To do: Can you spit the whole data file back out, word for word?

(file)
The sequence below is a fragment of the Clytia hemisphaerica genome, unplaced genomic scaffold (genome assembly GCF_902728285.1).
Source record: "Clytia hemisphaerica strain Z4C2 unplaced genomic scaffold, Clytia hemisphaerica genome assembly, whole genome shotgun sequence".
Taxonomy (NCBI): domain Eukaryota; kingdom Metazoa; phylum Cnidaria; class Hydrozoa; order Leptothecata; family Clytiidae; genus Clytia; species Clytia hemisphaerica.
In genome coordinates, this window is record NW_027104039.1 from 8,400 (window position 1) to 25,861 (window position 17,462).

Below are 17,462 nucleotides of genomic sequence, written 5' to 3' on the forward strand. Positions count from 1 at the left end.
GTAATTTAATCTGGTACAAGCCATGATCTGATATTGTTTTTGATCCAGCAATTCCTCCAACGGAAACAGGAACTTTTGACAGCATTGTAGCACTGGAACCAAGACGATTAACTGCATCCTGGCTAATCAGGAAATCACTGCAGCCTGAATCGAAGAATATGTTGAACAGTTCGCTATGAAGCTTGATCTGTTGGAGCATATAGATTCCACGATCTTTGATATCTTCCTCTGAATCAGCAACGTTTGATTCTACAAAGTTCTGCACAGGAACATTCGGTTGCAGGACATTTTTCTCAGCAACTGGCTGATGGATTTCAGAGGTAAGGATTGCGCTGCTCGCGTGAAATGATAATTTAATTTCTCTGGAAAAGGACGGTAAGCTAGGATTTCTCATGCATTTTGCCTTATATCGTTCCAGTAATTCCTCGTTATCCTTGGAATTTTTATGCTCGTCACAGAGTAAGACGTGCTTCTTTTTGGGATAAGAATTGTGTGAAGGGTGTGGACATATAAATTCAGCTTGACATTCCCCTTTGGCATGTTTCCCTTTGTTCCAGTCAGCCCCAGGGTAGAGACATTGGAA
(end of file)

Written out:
The sequence below is a fragment of the Clytia hemisphaerica genome, unplaced genomic scaffold (genome assembly GCF_902728285.1).
Source record: "Clytia hemisphaerica strain Z4C2 unplaced genomic scaffold, Clytia hemisphaerica genome assembly, whole genome shotgun sequence".
Taxonomy (NCBI): domain Eukaryota; kingdom Metazoa; phylum Cnidaria; class Hydrozoa; order Leptothecata; family Clytiidae; genus Clytia; species Clytia hemisphaerica.
In genome coordinates, this window is record NW_027104039.1 from 8,400 (window position 1) to 25,861 (window position 17,462).

Below are 17,462 nucleotides of genomic sequence, written 5' to 3' on the forward strand. Positions count from 1 at the left end.
GTAATTTAATCTGGTACAAGCCATGATCTGATATTGTTTTTGATCCAGCAATTCCTCCAACGGAAACAGGAACTTTTGACAGCATTGTAGCACTGGAACCAAGACGATTAACTGCATCCTGGCTAATCAGGAAATCACTGCAGCCTGAATCGAAGAATATGTTGAACAGTTCGCTATGAAGCTTGATCTGTTGGAGCATATAGATTCCACGATCTTTGATATCTTCCTCTGAATCAGCAACGTTTGATTCTACAAAGTTCTGCACAGGAACATTCGGTTGCAGGACATTTTTCTCAGCAACTGGCTGATGGATTTCAGAGGTAAGGATTGCGCTGCTCGCGTGAAATGATAATTTAATTTCTCTGGAAAAGGACGGTAAGCTAGGATTTCTCATGCATTTTGCCTTATATCGTTCCAGTAATTCCTCGTTATCCTTGGAATTTTTATGCTCGTCACAGAGTAAGACGTGCTTCTTTTTGGGATAAGAATTGTGTGAAGGGTGTGGACATATAAATTCAGCTTGACATTCCCCTTTGGCATGTTTCCCTTTGTTCCAGTCAGCCCCAGGGTAGAGACATTGGAA